California Eating

On National Fast Food Day, an interview with chef George Geary, the author of a book on California fast-food history

It’s a big year for junk food: White Castle, America’s first diner, is celebrating 100 years in business, along with See’s Candies, Eskimo Pies, and Wonder bread. November 16th is National Fast Food Day, a day to clasp our greasy paws over a pile of salty fried carbs and honor the delicious heritage of America’s favorite chain restaurants.

Celebrity chef and culinary writer George Geary serves up fast-food history in his new book Made in California: the California-Born Diners, Burger Joints, Restaurants and Fast Food that Changed America (Prospect Park Books). The best-selling author of The Cheesecake Bible and L.A.’s Legendary Restaurants profiles the mouth-watering stories behind 50 beloved west coast eateries, from Randy’s Donuts, IHOP and Fatburger to the defunct Pup ‘N’ Taco.

California

Geary’s background is as adventurous as the SoCal food culture he documents: as head pastry chef at the Walt Disney Company, he baked Elizabeth Taylor’s 60th birthday cake; as a longtime coordinator and judge for the L.A. County Fair he assembled wild midway recipes for his book Fair Foods; and he got his start cooking the prop cheesecakes for The Golden Girls.

The California native grew up eating at restaurants like Swenson’s and Lawry’s, and got the idea for the book while marveling at the sheer number of west coast diner chains. Equal parts foodie, educator and historian, he explores innovations like the sesame-seed bun and the contested origins of Taco Tuesday between encyclopedic background research and gorgeous old photos.

Chef Geary served up some insight to Book & Film Globe on the California magic of our favorite greasy spoons, the one meal nobody makes at home, and how to calculate the ideal burger.

You describe a confluence of factors helping California become the mecca of the fast food world. Can you unpack those factors a little?

If you look at the east coast like New Jersey and Pennsylvania, they have diners: you must get out of your car and sit down like a coffeeshop, but California started the drive-thrus and carhops. You would think with our sunny weather and the snowy east coast, it would be the other way around!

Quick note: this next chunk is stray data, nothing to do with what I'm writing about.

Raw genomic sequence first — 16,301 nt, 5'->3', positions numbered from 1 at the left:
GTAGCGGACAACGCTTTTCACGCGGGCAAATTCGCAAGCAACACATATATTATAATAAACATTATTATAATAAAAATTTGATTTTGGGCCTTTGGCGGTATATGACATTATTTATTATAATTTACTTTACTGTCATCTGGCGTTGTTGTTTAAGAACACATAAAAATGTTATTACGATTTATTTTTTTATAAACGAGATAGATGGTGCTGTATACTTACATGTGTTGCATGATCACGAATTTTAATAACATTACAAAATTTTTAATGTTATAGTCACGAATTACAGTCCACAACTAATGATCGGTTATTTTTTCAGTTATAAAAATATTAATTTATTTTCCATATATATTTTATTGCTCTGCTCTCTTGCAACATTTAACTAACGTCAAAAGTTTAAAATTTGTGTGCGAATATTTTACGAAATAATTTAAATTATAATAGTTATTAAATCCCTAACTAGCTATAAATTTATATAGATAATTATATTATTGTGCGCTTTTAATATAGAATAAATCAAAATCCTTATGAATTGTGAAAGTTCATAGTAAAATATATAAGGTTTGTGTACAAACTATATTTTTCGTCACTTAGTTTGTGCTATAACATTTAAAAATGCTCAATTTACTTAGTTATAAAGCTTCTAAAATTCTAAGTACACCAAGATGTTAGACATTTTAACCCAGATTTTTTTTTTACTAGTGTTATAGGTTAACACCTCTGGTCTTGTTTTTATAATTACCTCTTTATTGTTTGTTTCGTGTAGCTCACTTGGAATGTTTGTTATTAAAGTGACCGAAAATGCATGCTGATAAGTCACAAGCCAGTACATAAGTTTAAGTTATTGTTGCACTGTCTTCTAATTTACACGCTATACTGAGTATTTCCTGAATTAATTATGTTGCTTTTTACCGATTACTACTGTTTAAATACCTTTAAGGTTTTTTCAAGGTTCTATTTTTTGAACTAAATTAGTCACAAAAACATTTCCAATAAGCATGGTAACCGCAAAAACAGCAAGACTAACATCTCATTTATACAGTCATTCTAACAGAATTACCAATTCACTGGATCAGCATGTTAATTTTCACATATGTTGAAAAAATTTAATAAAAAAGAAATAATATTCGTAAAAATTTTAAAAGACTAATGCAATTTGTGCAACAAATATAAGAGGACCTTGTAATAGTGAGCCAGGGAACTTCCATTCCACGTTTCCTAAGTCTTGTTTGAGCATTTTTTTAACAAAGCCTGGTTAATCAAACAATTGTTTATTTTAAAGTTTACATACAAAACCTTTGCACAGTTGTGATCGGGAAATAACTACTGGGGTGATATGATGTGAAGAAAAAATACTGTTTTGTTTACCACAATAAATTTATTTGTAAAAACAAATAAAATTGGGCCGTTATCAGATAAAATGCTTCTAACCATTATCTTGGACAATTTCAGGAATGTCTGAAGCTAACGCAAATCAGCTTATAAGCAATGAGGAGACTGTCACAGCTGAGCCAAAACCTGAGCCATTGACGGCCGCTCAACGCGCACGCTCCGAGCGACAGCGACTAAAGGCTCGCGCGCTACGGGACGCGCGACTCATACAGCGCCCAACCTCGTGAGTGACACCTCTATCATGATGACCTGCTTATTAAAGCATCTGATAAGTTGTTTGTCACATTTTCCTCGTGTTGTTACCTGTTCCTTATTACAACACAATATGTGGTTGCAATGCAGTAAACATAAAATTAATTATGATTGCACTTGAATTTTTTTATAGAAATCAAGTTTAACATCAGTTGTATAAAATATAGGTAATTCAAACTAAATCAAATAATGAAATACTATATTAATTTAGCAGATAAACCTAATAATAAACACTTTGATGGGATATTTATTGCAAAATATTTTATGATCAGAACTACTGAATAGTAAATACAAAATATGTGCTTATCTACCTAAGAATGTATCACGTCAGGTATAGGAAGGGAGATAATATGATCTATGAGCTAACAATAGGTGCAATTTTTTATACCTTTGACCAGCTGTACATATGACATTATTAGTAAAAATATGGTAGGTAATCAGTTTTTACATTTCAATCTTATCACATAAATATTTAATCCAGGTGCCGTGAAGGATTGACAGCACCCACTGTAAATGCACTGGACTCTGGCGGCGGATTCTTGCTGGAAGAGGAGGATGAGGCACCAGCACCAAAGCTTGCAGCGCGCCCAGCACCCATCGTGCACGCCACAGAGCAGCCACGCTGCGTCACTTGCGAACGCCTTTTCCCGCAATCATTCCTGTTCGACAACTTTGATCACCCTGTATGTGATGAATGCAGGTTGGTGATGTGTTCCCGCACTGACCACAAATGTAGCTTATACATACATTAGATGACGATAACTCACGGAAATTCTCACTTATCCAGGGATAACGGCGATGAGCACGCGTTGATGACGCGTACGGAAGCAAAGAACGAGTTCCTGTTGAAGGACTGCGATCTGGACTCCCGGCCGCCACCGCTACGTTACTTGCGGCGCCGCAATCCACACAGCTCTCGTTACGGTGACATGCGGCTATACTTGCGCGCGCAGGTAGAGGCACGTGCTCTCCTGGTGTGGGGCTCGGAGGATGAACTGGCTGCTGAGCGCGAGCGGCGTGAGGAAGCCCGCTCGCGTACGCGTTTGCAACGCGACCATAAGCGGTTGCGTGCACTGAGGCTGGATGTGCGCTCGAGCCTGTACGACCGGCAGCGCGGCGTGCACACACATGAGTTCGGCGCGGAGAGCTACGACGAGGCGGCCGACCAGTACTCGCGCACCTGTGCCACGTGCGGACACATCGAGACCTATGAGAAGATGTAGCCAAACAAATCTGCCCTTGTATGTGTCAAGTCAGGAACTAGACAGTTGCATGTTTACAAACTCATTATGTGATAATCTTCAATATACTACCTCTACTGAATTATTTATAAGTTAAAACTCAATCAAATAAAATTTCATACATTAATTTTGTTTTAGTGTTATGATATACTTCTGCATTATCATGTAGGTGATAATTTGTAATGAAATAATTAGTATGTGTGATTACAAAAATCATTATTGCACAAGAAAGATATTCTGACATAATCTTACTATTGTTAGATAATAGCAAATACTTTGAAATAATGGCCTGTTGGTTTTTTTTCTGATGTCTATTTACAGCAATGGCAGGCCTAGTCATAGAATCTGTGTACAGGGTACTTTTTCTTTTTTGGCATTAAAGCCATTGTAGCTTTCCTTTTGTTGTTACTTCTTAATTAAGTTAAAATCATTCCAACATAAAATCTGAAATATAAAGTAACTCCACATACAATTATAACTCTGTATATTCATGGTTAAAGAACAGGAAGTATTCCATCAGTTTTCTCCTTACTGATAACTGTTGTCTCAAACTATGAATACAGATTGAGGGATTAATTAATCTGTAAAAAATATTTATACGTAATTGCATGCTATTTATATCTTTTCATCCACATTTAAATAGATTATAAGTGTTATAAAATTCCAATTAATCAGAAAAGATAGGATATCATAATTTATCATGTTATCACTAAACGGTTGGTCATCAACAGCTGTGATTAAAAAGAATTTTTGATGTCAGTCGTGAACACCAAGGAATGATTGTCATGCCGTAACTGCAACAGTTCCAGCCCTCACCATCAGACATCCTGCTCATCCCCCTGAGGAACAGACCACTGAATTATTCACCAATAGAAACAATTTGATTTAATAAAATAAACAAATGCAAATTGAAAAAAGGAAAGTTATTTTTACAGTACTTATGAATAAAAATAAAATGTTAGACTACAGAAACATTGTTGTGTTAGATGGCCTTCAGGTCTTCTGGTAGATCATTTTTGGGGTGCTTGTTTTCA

You’ve taught a dazzling range of culinary traditions all over the world. In what ways does the West Coast’s love of speedy, fatty food reflect its culture?

The drive-thrus and carhops are a Southern California phenomenon really. We on the West Coast are wound tighter, we like fast. We are in a hurry to get to the beach! Californians are health nuts, but we do like our fast foods. Although in Northern California cities like San Francisco, you don’t see fast food locations as much as you see in other cities. It takes a lot of property to install a drive-thru.

You cover a broad spectrum of eating habits in your books, from LA’s Legendary Restaurants to Fair Foods. How are folks responding to the release of Made in America?

People are hungry for history–and food history. This is my first book without recipes, and I have found people want to learn beyond getting a recipe. The response is very favorable, I’ve had many sold out in-person events and Zoom events.

The book is meticulous in its scope and depth of analysis. Did you run across any odd tidbits of food history while researching it?

Many locations like Wienerschnitzel, Tommy’s Burgers, Cupids, and Carl’s Jr. have a product that we don’t make at home: chili dogs and chili burgers. Also, many companies had a “signature” building, so you recognized the brand before you drove in. Now they’re all gone: McDonalds, Taco Bell, Wienerschnitzel, IHOP.

You’re on a cross-California road trip in 1960. Where would you personally stop for a quick, tasty meal?

McDonalds. Taco Bell wasn’t around, and most people didn’t know what “Mexican” food was yet. McDonalds in 1960 was original, good burgers cooked on a grill with a toasted bun and only a few items to choose from.

I’d go to Denny’s for a sit-down meal because you would get items cooked and prepared fresh, whereas today everything is streamlined and microwaved.

Sure you might be a teeensy bit biased, but where do you weigh in on the Whataburger vs. In-N-Out debate?

I only had Whataburger about 15 years ago, I recall it tasted like Burger King to me. I think 5 Guys vs. In-n-Out would be better since we have both here in Southern California. 5 Guys has a huge menu with add-ons like mushrooms, bacon etc, while In N Out does not. Why? Because they feel their burger can stand alone.

Also, there are always 15-20 cars in the In N Out drive-thru, but at 5 Guys you can walk right up to the window and get a meal. Although 5 Guys charges almost $9 for a hamburger, more than three times the In N Out price. Even a Double-Double is still half the price of the larger hamburger at 5 Guys!

Photo of the author courtesy of George Geary.

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Rachel Llewellyn

Rachel Llewellyn is a saucy media mercenary who's worked at Curve Magazine and Girlfriends Magazine in San Francisco, and ghost-edited two noir novels. She's also translated academic material, written corporate website content, taught adult school, and produced morning television news. Rachel lives in Bakersfield, California, where she hikes with her dog and pushes paper in the government sector.

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